Kim Elliman's Your Environment podcast on the Mid-Hudson News - June 1, 2012
Tomorrow, Saturday, June 2 is National Trails Day, and the Open Space Institute invites you to get outdoors and explore the miles of trails that run throughout the Hudson River Valley. OSI in particular has made many contributions to New York’s extensive network of trails.
One of our major initiatives of the past few years has been the restoration and extension of the Wallkill Valley Rail Trail in Ulster County. In August 2009, OSI and its partners at the Wallkill Valley Land Trust acquired 11.5 miles of railroad bed, doubling its current length to nearly 24 miles. Once it is extended, the trail will run through the towns of Gardiner, New Paltz, Rosendale and Ulster, and on to Kingston.
One of the scenic highlights along the Wallkill Valley Rail Trail is the historic railroad trestle that towers 150 feet over Rondout Creek and Route 213 in Rosendale. OSI and the Wallkill Valley Land Trust launched the “Track the Trestle” fundraising campaign in 2011 to renovate and repair the 115-year-old bridge.
We expect the trestle to be completed and reopened to the public this year. Keep track of its progress at www.trackthetrestle.org.
The Long Path is another one of the most-traveled trails in the region, beginning at the George Washington Bridge in Manhattan and heading through the Hudson Valley, before it reaches the Shawangunk Ridge State Forest in Ulster County. From there, it continues north, through the 5,400-acre Sam’s Point Preserve and Vernooy State Forest, also 5,400 acres, and both protected by OSI.
The Path currently ends at John Boyd Thacher State Park, where OSI added 188 acres in 2006, although it may one day run all the way to the Canadian border.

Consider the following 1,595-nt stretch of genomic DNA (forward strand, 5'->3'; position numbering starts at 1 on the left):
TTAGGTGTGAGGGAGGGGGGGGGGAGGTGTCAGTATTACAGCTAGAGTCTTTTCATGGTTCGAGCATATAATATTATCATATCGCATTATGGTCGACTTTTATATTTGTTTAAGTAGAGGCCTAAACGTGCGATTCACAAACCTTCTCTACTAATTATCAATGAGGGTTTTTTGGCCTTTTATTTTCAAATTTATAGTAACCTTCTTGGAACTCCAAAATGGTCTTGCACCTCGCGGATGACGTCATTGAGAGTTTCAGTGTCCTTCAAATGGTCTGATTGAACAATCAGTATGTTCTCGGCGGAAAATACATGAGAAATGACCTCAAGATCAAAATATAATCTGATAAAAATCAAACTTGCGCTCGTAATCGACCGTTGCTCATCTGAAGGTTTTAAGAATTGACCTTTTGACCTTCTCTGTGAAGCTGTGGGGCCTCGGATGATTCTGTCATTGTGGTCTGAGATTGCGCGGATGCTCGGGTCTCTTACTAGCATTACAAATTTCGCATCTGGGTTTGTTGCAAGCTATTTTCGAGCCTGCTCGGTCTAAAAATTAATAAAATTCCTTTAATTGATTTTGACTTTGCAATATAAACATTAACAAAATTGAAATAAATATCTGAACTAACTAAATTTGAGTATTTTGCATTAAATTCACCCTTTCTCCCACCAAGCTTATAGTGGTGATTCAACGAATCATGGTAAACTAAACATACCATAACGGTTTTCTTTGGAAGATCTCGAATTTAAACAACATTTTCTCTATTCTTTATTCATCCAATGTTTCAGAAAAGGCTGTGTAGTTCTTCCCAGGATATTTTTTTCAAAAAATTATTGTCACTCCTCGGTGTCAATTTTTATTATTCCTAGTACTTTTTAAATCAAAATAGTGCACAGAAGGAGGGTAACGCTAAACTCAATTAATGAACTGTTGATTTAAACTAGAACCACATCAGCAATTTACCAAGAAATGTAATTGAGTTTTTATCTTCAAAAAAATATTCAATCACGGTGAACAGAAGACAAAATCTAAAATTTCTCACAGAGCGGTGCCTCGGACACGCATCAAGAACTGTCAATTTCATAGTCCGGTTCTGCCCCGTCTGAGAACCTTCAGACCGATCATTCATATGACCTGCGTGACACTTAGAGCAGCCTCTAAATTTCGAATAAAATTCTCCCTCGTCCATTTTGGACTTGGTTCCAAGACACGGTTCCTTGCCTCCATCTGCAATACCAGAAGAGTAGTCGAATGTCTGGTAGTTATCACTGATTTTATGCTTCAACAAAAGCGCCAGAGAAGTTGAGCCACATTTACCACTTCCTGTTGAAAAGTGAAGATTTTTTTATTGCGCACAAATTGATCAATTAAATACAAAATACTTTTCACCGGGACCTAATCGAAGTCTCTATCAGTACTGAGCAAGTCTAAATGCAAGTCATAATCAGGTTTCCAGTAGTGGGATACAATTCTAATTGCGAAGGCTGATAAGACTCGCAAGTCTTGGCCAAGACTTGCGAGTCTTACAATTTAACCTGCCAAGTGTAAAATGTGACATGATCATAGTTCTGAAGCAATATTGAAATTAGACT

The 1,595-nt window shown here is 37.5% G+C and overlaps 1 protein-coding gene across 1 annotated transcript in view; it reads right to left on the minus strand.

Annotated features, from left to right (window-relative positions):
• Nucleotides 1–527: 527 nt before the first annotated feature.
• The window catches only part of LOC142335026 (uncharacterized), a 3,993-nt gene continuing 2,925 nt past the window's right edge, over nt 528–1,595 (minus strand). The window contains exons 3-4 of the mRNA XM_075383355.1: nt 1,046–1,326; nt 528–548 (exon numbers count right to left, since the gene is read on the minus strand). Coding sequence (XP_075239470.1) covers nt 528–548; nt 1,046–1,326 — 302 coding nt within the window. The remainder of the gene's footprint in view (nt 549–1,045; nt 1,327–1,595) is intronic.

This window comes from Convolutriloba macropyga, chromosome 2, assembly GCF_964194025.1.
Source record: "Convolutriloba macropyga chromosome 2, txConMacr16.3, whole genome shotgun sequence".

In 2010, OSI acquired a small but strategic 2-acre parcel that filled a gap in the Long Path Trail in the Sullivan County town of Mamakating, connecting Roosa Gap and Wurtsboro Ridge state forests.
The O&W Rail Trail is named for the railroad that carried freight from New York City to upstate New York until 1957. The Kingston to Port Jervis branch of the Trail extends for 65 miles, stretching the entire length of the Shawangunk Ridge.
OSI has protected strips along the Trail in the towns of Wawarsing and Mamakating, but its major contributions on the O&W are the vast landscapes it has preserved along its path.
One of those landscapes, the Basherkill Wildlife Management Area, was one of OSI’s first conservation projects, a 3,000-acre freshwater wetlands preserve that is the largest in southern New York. For now, the O & W Trail ends at the city of Port Jervis, just after passing the Huckleberry Ridge State Forest, a 1,510-acre forest located near the New York-New Jersey-Pennsylvania border.
So, what are you waiting for? Get out there and explore. We’ll see you all on the trails.
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